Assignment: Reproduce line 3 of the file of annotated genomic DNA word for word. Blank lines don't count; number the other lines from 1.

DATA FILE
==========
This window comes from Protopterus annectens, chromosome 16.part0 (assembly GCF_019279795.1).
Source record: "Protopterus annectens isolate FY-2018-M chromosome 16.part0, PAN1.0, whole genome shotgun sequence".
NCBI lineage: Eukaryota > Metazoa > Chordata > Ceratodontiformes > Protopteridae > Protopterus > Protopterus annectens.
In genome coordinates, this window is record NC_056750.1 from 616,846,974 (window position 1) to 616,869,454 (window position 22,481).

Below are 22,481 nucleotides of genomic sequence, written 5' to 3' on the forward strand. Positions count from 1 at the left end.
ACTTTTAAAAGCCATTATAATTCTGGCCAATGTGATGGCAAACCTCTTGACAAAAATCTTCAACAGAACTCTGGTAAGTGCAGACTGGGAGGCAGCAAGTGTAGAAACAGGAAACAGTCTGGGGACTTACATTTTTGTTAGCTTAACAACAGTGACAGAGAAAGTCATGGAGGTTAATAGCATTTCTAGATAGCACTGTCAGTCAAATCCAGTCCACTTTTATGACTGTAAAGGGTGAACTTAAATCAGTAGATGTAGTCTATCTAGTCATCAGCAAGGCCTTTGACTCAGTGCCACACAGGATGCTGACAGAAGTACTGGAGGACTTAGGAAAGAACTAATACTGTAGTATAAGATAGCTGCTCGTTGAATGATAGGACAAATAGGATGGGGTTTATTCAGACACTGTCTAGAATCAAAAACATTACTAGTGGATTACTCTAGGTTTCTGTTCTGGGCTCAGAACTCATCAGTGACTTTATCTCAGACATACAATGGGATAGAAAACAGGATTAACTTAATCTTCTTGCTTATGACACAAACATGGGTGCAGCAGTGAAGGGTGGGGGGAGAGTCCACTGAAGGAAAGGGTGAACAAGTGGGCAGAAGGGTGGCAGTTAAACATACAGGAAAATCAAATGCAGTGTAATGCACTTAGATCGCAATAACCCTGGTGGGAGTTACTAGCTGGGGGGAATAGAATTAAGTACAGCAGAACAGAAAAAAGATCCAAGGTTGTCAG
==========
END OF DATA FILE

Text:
NCBI lineage: Eukaryota > Metazoa > Chordata > Ceratodontiformes > Protopteridae > Protopterus > Protopterus annectens.